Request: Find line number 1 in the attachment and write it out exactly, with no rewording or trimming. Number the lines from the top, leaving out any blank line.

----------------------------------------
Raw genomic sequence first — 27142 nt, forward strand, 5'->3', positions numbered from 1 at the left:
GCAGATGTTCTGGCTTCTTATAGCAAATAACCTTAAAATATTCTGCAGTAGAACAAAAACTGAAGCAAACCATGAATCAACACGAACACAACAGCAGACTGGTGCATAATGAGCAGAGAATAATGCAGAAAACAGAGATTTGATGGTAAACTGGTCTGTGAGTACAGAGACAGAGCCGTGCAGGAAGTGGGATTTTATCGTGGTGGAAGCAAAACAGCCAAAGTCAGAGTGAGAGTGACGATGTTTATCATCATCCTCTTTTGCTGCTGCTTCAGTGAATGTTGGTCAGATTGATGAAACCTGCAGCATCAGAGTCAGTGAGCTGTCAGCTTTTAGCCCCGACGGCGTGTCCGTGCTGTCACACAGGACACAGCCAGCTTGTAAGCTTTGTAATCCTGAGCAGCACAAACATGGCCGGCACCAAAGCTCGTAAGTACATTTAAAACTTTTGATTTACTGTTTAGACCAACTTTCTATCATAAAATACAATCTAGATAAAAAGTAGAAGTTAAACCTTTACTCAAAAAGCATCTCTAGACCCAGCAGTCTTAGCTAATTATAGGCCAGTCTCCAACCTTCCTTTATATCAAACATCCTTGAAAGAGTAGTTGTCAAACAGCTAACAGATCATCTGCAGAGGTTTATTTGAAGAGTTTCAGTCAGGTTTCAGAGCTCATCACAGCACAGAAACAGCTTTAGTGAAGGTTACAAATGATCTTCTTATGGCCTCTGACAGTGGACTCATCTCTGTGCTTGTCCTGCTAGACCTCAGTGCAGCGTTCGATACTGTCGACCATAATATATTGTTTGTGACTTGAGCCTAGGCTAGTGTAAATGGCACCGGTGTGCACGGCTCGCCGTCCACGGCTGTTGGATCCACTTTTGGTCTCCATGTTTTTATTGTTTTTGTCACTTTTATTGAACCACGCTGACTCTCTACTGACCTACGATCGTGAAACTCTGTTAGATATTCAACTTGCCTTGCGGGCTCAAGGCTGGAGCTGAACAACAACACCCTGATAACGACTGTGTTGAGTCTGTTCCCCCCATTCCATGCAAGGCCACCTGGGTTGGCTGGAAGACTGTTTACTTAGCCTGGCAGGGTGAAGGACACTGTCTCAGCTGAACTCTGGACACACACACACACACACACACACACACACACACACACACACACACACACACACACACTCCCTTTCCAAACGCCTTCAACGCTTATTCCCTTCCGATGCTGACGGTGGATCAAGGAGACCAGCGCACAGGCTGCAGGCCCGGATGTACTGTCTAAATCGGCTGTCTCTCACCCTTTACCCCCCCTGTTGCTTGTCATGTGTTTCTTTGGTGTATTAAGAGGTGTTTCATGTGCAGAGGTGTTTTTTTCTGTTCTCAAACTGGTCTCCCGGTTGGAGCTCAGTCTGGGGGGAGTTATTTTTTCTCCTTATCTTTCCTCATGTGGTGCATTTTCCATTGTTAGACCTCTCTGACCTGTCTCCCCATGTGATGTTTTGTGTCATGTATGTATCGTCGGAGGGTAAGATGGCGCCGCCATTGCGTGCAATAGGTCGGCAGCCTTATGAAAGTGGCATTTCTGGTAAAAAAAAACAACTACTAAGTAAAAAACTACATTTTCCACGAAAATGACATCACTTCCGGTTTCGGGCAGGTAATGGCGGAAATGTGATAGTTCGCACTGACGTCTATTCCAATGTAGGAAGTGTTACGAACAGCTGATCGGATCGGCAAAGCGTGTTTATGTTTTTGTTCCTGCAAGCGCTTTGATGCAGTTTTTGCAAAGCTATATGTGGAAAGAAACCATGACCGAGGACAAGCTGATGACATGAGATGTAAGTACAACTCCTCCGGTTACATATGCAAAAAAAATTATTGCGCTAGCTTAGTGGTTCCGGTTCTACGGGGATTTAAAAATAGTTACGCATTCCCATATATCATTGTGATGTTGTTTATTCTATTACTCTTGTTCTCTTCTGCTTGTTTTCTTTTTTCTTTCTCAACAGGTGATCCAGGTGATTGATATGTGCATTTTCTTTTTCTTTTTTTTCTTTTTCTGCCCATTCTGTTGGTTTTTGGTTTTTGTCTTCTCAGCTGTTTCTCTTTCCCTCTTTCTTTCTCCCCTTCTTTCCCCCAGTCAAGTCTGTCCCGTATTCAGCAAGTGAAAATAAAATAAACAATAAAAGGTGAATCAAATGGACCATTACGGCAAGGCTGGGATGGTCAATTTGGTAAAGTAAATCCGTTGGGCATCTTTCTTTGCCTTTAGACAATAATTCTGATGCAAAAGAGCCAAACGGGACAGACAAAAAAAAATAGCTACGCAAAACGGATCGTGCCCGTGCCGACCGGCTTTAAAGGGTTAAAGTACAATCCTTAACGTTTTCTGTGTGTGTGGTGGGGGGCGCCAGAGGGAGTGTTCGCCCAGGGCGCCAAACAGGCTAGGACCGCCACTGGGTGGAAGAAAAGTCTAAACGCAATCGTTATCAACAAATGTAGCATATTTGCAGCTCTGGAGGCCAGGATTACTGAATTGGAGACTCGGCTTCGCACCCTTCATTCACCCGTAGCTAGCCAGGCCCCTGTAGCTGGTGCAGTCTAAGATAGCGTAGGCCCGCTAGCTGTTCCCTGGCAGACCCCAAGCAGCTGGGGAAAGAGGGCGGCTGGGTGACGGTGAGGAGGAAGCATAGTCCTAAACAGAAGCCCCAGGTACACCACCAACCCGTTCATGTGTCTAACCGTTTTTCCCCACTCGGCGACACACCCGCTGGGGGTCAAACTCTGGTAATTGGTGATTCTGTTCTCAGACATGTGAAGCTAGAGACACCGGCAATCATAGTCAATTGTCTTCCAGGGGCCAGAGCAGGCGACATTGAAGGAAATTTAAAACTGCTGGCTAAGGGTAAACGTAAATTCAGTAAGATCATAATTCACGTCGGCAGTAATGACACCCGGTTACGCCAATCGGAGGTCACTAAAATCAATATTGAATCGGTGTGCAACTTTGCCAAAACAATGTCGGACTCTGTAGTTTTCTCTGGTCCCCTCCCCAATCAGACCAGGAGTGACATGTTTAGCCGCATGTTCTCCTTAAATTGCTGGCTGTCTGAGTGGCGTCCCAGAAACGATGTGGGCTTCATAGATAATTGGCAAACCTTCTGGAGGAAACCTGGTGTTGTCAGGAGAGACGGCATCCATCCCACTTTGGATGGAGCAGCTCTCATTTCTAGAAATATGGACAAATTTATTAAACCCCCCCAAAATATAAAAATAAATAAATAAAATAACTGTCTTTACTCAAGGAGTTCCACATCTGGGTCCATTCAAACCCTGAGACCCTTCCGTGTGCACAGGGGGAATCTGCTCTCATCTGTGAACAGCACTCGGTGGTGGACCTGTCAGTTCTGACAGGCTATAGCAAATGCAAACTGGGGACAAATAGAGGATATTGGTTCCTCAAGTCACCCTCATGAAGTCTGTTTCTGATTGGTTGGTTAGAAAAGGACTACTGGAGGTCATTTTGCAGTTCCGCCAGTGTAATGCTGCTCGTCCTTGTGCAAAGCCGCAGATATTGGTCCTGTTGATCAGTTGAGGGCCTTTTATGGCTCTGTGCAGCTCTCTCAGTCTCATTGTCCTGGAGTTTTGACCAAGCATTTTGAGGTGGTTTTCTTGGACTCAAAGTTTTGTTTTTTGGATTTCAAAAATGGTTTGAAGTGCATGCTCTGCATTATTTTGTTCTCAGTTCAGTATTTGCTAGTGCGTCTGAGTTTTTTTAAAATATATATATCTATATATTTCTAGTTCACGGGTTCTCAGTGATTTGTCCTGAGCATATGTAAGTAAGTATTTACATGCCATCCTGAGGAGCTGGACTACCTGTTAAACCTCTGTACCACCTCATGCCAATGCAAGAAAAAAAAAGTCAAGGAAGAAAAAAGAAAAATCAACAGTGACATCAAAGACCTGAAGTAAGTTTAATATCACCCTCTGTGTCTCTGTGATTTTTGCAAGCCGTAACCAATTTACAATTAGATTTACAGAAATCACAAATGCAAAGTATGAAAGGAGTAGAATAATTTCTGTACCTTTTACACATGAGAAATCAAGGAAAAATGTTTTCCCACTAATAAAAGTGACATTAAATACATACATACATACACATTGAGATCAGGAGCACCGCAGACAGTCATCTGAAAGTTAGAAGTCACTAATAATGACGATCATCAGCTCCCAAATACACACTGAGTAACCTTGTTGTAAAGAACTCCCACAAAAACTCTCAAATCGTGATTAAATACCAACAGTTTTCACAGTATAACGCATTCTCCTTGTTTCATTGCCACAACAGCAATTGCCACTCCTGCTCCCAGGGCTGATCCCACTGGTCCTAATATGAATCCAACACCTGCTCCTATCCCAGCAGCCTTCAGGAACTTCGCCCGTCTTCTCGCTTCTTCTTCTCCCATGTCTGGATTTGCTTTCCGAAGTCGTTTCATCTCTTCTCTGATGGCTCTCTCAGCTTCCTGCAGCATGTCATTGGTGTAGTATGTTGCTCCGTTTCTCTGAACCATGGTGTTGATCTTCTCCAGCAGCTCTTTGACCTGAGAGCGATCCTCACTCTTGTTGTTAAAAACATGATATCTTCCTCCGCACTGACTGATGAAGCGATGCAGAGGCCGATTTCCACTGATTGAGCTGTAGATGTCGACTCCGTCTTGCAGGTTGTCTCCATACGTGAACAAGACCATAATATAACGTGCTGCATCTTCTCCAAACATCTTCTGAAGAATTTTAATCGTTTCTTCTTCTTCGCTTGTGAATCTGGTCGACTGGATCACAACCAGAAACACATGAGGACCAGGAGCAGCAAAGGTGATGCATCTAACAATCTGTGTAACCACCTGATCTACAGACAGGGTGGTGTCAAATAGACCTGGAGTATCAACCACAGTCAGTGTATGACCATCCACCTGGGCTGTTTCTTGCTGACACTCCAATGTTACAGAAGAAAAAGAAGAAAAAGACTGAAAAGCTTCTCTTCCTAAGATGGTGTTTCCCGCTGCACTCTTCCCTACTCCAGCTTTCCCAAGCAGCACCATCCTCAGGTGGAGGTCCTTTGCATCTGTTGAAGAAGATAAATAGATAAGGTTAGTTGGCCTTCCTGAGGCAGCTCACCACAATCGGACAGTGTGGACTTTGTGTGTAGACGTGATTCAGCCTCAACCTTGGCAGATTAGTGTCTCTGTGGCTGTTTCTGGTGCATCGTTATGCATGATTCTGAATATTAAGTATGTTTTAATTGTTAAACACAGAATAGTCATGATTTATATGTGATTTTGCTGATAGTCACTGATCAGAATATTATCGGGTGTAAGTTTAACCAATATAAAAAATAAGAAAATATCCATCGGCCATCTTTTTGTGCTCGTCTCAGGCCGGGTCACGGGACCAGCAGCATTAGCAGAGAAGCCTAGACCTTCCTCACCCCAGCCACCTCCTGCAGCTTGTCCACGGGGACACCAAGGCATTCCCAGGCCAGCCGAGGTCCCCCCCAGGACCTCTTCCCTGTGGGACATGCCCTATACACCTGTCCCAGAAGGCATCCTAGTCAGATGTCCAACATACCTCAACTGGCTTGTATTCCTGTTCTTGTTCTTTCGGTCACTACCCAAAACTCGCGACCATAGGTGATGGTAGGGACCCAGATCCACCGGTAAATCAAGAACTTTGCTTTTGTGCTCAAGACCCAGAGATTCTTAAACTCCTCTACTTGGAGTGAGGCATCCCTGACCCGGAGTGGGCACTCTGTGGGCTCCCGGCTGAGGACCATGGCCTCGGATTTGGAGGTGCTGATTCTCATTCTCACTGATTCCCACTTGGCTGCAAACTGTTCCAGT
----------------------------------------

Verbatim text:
Raw genomic sequence first — 27142 nt, forward strand, 5'->3', positions numbered from 1 at the left: